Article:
What Happened to the Simple Joys in Childhood?

I took time out of all the busyness that was going on inside my home today to go outside and do some yard work. I also shooed eight of my kids outside even though they weren’t finished with their chores inside. The beautiful weather will be gone fast enough here in Wisconsin, no need to waste it being locked up doing chores.

I decided to weed my little flower beds, and also asked my son to show me how to use the weed wacker. I’ve never used a weed wacker before and I can say it was rather empowering. I understand why my 12 year old son has been so happy that his dad bought him a small size one so he could help with all the yard work. There is a small thrill in tearing all those overgrown weeds down so quickly and precisely!

I am 22 weeks pregnant so I didn’t want to use the power tool for too long. I was tempted to let it rest against my huge belly but I doubted baby would appreciate the vibrations and noise. I hacked away at the weeds, which have been growing ever so mountainous and causing anxiety for my poor husband who hasn’t been able to get a handle on the yard this year, for about 15 minutes.

While I was triumphing over those monster weeds some of the kids were playing in their small pool while spraying our Bull Mastiff, Otis, every time he barked at them and their happy screeches. This was hilarious because the goofy dog loved getting the cold water sprayed in his mouth even though he didn’t particularly care for getting wet.

There is such joy in hearing the kids laugh and play outside. Joy in seeing them be so carefree. How great that their biggest problem for those moments of playing in the pool and with the hose is their silly dog barking at them, a sibling spraying them, and making sure they get their turn being in control of the water. Ah, childhood.

I weeded my little flower beds growing in front of my home. Some of my girls picked the flowers out and planted them for me as my Mother’s Day present this year. My husband took 3 of the girls to buy them and instructed them to weed the beds and plant them for me. Such a precious gift from the kids.

The flowers are yellow and purple pansies, an adorable little red flower, and another sunshine yellow flower (I’ve forgotten the names). Simple and sweet flowers. As I weeded the beds and listed to the kids playing I started thinking how everyone really needs to get out and garden or hike or just do something outdoors more. It’s so good for the body and soul. It clears the mind. It makes one be still and silent and grateful, just by being outdoors and doing something enjoyable.

I started reflecting on my own childhood. I grew up in the 80’s in a small neighborhood outside of a little desert town. Some of what was good in my childhood was I spent a lot of time outside. I would ride my bike all over the neighborhood. Go for walks across the desert, to the cemetery, the park, all through my neighborhood. I had friends in the neighborhood so sometimes I would be with them, but often I was alone. Looking back I can see how good that was for me. Lots of time to think, pray, be in silence. I had a lot of time to do nothing in particular. Time kids today would say is boring and parents would say is unproductive.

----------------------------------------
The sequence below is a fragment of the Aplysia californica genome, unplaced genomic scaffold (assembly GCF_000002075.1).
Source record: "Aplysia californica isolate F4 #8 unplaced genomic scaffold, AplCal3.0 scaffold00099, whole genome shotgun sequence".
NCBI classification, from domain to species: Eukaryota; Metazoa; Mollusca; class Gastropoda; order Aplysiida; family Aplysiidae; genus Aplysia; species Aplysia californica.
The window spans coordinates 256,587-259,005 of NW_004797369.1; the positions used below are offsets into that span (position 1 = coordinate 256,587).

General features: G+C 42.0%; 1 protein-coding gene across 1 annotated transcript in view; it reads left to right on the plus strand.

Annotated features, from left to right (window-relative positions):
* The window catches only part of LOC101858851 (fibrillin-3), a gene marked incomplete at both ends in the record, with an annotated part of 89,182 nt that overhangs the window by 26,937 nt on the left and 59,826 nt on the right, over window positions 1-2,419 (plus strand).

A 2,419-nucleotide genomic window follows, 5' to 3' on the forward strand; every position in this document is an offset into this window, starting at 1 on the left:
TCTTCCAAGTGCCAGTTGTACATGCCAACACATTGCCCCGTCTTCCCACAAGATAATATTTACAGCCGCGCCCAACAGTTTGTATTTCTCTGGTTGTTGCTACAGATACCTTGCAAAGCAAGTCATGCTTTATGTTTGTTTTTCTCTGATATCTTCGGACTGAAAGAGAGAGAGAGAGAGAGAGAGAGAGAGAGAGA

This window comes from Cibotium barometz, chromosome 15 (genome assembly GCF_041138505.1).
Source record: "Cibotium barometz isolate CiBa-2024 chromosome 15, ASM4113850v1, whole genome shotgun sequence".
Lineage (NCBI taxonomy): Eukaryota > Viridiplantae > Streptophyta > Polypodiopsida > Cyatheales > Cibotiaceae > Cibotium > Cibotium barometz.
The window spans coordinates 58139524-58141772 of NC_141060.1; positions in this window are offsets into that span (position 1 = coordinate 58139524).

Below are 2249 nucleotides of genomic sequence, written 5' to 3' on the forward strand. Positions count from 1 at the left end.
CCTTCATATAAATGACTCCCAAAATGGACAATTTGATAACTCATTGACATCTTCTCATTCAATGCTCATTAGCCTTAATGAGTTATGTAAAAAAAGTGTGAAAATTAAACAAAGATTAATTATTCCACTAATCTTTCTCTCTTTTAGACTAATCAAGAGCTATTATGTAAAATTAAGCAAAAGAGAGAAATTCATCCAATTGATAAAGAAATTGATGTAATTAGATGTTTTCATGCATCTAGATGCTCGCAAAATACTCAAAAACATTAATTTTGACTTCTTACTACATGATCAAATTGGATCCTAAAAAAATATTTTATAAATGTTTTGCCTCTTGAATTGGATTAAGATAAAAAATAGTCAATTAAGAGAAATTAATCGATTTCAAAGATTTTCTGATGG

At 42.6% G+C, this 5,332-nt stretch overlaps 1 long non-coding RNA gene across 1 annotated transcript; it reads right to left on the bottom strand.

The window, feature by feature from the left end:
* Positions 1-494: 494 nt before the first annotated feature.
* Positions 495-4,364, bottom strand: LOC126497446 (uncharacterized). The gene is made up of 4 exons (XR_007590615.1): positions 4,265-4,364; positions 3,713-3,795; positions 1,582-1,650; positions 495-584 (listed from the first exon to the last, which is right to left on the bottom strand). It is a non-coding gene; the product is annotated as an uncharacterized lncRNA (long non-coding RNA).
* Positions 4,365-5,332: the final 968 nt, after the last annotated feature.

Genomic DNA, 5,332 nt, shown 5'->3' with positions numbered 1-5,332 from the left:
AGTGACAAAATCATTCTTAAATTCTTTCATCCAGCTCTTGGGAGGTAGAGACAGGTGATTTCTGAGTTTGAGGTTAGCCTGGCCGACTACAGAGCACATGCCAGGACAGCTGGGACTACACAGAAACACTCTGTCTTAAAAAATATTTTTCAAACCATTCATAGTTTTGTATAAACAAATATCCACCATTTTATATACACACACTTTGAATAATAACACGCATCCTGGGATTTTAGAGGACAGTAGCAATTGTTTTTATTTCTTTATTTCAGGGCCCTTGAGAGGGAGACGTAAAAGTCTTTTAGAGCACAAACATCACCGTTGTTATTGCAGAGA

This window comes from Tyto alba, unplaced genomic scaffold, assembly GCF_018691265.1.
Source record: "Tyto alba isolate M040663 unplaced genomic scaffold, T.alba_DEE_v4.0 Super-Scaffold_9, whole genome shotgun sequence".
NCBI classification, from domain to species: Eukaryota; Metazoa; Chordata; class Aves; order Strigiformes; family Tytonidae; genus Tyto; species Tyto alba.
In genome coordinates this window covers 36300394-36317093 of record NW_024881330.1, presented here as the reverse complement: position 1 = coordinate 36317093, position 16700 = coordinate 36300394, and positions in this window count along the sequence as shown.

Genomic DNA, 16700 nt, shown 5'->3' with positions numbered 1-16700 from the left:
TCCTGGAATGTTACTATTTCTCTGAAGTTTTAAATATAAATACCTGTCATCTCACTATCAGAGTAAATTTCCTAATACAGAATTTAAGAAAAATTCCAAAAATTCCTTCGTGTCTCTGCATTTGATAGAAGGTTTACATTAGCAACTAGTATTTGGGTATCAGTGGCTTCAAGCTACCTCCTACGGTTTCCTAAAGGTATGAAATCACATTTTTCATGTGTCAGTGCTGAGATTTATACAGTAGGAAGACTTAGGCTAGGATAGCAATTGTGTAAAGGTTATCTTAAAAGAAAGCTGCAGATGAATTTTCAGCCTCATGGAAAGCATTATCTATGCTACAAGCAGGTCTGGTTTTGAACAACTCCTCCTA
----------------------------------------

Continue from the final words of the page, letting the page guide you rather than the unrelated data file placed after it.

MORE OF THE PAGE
These days we tend to fill children’s schedules up. They need to be doing something useful, learning, competing, anything but doing nothing. When they do have free time they are online, playing video games, blasting earphones in their ears, they are still doing lots of things. Doing a lot of somethings and not at all enough of nothing.

How can kids learn to think deeply, to contemplate? How will they enjoy silence, learn to deeply pray? How can they be creative if they never have time to think on their own? How can they wonder if we fill their lives with schedules, list of things to do, goals to meet? What happened to the simple joys in childhood?

I plan on making it even more of a point to have my kids enjoy simple joys in life, unplugged, and embrace boredom even. Kids should be okay with having nothing to do sometimes. Kids should grow some flowers, plant some veggies, get their hands dirty. They should run and roll down hills. Spray each other with the hose. Take long bike rides. Lay in the grass and watch the clouds roll by, watch the sunset, try and count the stars at night. Pitch a tent and sleep in the yard. I did those things as a kid. My own children need to do those things more than they do now. They do some of it, but not enough. It’s time.

Like what you read? Give Jessica Archuleta a round of applause.

From a quick cheer to a standing ovation, clap to show how much you enjoyed this story.